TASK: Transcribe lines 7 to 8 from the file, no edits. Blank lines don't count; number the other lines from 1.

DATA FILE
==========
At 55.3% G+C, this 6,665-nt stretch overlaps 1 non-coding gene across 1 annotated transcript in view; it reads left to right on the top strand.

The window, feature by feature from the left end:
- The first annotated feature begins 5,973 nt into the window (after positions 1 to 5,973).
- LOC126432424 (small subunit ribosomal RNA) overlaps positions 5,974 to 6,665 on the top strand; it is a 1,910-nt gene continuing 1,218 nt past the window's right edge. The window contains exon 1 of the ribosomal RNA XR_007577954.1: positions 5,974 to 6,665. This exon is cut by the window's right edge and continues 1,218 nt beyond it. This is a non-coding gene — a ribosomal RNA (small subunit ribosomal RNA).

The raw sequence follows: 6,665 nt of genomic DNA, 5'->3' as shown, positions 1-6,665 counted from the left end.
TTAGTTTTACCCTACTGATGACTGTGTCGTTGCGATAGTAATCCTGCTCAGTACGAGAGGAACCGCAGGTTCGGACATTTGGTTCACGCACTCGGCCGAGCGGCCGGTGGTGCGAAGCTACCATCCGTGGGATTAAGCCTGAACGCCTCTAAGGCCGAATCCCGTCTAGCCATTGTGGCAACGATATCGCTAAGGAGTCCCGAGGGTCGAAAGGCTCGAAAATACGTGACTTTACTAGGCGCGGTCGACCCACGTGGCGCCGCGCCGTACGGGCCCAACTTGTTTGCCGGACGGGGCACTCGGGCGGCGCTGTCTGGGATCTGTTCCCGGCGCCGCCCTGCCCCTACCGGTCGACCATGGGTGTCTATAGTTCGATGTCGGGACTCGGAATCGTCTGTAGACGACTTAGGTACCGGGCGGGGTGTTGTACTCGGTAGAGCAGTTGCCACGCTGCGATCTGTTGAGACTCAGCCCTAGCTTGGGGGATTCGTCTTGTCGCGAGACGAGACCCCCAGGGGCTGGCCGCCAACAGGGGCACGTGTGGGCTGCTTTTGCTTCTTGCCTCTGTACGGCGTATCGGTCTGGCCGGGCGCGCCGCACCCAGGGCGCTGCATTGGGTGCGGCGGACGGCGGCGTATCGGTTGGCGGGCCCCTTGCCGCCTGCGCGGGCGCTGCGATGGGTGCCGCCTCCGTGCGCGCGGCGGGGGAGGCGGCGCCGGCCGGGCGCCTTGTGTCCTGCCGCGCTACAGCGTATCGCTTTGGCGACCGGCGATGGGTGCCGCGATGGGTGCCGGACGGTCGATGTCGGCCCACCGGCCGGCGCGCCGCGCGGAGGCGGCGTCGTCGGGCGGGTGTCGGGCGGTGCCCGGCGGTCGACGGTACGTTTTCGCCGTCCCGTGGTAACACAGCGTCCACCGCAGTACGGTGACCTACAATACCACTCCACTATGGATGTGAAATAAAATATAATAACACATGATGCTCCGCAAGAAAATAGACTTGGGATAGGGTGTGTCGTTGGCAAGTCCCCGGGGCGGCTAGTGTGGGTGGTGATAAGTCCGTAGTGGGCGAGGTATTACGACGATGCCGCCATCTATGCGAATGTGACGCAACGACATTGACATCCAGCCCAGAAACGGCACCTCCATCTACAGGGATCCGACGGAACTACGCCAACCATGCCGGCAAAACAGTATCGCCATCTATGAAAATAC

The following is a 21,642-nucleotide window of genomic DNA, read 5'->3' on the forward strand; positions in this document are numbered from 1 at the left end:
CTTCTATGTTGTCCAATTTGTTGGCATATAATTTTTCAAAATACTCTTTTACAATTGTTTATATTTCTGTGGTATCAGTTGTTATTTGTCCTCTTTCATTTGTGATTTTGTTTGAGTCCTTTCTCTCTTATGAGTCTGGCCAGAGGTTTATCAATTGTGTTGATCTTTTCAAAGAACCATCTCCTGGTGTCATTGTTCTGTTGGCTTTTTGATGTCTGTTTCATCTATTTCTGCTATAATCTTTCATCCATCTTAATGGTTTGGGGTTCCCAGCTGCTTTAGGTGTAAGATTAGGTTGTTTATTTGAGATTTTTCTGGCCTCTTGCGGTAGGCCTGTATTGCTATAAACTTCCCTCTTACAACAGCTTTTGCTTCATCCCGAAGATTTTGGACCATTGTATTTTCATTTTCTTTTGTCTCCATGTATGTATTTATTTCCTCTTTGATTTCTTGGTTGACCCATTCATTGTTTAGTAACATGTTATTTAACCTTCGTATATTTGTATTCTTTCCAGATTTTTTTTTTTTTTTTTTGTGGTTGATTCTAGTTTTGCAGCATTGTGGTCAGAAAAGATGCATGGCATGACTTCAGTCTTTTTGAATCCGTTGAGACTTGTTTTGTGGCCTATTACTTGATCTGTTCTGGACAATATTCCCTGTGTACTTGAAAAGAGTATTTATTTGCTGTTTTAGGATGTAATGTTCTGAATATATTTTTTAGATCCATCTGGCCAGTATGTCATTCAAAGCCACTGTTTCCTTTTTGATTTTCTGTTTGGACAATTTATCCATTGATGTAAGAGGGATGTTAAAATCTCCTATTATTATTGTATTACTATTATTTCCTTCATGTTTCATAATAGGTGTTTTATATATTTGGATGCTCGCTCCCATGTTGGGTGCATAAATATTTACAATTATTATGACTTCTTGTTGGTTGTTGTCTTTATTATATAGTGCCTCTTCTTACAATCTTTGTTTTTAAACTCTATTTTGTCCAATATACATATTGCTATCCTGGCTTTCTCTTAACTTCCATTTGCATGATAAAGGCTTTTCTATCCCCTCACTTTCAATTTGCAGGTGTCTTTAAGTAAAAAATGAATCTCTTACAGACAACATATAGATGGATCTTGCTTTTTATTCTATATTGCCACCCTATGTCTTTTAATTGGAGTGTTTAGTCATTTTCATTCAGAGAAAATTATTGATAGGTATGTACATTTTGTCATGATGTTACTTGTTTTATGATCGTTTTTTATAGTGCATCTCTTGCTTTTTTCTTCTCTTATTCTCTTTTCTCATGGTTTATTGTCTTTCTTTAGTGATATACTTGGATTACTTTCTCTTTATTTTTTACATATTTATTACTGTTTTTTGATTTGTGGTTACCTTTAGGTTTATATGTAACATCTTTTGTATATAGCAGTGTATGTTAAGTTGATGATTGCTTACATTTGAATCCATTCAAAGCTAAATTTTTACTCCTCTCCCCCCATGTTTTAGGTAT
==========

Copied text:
The following is a 21,642-nucleotide window of genomic DNA, read 5'->3' on the forward strand; positions in this document are numbered from 1 at the left end:
CTTCTATGTTGTCCAATTTGTTGGCATATAATTTTTCAAAATACTCTTTTACAATTGTTTATATTTCTGTGGTATCAGTTGTTATTTGTCCTCTTTCATTTGTGATTTTGTTTGAGTCCTTTCTCTCTTATGAGTCTGGCCAGAGGTTTATCAATTGTGTTGATCTTTTCAAAGAACCATCTCCTGGTGTCATTGTTCTGTTGGCTTTTTGATGTCTGTTTCATCTATTTCTGCTATAATCTTTCATCCATCTTAATGGTTTGGGGTTCCCAGCTGCTTTAGGTGTAAGATTAGGTTGTTTATTTGAGATTTTTCTGGCCTCTTGCGGTAGGCCTGTATTGCTATAAACTTCCCTCTTACAACAGCTTTTGCTTCATCCCGAAGATTTTGGACCATTGTATTTTCATTTTCTTTTGTCTCCATGTATGTATTTATTTCCTCTTTGATTTCTTGGTTGACCCATTCATTGTTTAGTAACATGTTATTTAACCTTCGTATATTTGTATTCTTTCCAGATTTTTTTTTTTTTTTTTTGTGGTTGATTCTAGTTTTGCAGCATTGTGGTCAGAAAAGATGCATGGCATGACTTCAGTCTTTTTGAATCCGTTGAGACTTGTTTTGTGGCCTATTACTTGATCTGTTCTGGACAATATTCCCTGTGTACTTGAAAAGAGTATTTATTTGCTGTTTTAGGATGTAATGTTCTGAATATATTTTTTAGATCCATCTGGCCAGTATGTCATTCAAAGCCACTGTTTCCTTTTTGATTTTCTGTTTGGACAATTTATCCATTGATGTAAGAGGGATGTTAAAATCTCCTATTATTATTGTATTACTATTATTTCCTTCATGTTTCATAATAGGTGTTTTATATATTTGGATGCTCGCTCCCATGTTGGGTGCATAAATATTTACAATTATTATGACTTCTTGTTGGTTGTTGTCTTTATTATATAGTGCCTCTTCTTACAATCTTTGTTTTTAAACTCTATTTTGTCCAATATACATATTGCTATCCTGGCTTTCTCTTAACTTCCATTTGCATGATAAAGGCTTTTCTATCCCCTCACTTTCAATTTGCAGGTGTCTTTAAGTAAAAAATGAATCTCTTACAGACAACATATAGATGGATCTTGCTTTTTATTCTATATTGCCACCCTATGTCTTTTAATTGGAGTGTTTAGTCATTTTCATTCAGAGAAAATTATTGATAGGTATGTACATTTTGTCATGATGTTACTTGTTTTATGATCGTTTTTTATAGTGCATCTCTTGCTTTTTTCTTCTCTTATTCTCTTTTCTCATGGTTTATTGTCTTTCTTTAGTGATATACTTGGATTACTTTCTCTTTATTTTTTACATATTTATTACTGTTTTTTGATTTGTGGTTACCTTTAGGTTTATATGTAACATCTTTTGTATATAGCAGTGTATGTTAAGTTGATGATTGCTTACATTTGAATCCATTCAAAGCTAAATTTTTACTCCTCTCCCCCCATGTTTTAGGTAT